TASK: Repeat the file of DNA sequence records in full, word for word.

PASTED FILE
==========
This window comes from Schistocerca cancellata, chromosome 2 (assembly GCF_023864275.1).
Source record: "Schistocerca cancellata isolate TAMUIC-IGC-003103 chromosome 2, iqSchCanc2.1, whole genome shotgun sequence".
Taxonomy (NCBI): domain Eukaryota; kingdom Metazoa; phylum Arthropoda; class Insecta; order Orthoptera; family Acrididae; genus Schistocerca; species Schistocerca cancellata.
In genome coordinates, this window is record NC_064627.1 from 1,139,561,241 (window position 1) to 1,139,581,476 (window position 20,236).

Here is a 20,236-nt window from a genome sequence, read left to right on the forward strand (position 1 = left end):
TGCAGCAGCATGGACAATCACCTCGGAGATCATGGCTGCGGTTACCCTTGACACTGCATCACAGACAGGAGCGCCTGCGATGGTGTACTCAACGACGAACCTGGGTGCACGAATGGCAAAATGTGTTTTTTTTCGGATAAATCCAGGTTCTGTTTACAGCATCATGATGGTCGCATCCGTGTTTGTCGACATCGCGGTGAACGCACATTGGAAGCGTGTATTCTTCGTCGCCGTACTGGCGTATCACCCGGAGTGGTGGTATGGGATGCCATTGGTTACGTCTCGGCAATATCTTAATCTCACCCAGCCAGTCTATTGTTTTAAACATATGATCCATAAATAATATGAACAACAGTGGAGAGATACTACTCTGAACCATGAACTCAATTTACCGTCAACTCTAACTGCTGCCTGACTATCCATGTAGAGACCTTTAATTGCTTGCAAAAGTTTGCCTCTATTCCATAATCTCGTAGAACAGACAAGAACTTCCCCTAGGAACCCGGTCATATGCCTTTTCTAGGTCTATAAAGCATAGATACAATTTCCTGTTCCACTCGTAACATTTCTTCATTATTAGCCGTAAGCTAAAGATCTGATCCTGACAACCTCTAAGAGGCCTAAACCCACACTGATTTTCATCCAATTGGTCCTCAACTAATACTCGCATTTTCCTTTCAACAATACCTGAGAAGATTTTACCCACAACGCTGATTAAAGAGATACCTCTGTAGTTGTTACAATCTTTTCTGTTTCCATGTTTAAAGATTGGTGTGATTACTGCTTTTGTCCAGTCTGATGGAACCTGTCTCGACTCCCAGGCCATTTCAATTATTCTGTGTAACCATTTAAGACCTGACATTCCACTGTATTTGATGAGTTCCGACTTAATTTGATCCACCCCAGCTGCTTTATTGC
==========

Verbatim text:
This window comes from Schistocerca cancellata, chromosome 2 (assembly GCF_023864275.1).
Source record: "Schistocerca cancellata isolate TAMUIC-IGC-003103 chromosome 2, iqSchCanc2.1, whole genome shotgun sequence".
Taxonomy (NCBI): domain Eukaryota; kingdom Metazoa; phylum Arthropoda; class Insecta; order Orthoptera; family Acrididae; genus Schistocerca; species Schistocerca cancellata.
In genome coordinates, this window is record NC_064627.1 from 1,139,561,241 (window position 1) to 1,139,581,476 (window position 20,236).

Here is a 20,236-nt window from a genome sequence, read left to right on the forward strand (position 1 = left end):
TGCAGCAGCATGGACAATCACCTCGGAGATCATGGCTGCGGTTACCCTTGACACTGCATCACAGACAGGAGCGCCTGCGATGGTGTACTCAACGACGAACCTGGGTGCACGAATGGCAAAATGTGTTTTTTTTCGGATAAATCCAGGTTCTGTTTACAGCATCATGATGGTCGCATCCGTGTTTGTCGACATCGCGGTGAACGCACATTGGAAGCGTGTATTCTTCGTCGCCGTACTGGCGTATCACCCGGAGTGGTGGTATGGGATGCCATTGGTTACGTCTCGGCAATATCTTAATCTCACCCAGCCAGTCTATTGTTTTAAACATATGATCCATAAATAATATGAACAACAGTGGAGAGATACTACTCTGAACCATGAACTCAATTTACCGTCAACTCTAACTGCTGCCTGACTATCCATGTAGAGACCTTTAATTGCTTGCAAAAGTTTGCCTCTATTCCATAATCTCGTAGAACAGACAAGAACTTCCCCTAGGAACCCGGTCATATGCCTTTTCTAGGTCTATAAAGCATAGATACAATTTCCTGTTCCACTCGTAACATTTCTTCATTATTAGCCGTAAGCTAAAGATCTGATCCTGACAACCTCTAAGAGGCCTAAACCCACACTGATTTTCATCCAATTGGTCCTCAACTAATACTCGCATTTTCCTTTCAACAATACCTGAGAAGATTTTACCCACAACGCTGATTAAAGAGATACCTCTGTAGTTGTTACAATCTTTTCTGTTTCCATGTTTAAAGATTGGTGTGATTACTGCTTTTGTCCAGTCTGATGGAACCTGTCTCGACTCCCAGGCCATTTCAATTATTCTGTGTAACCATTTAAGACCTGACATTCCACTGTATTTGATGAGTTCCGACTTAATTTGATCCACCCCAGCTGCTTTATTGC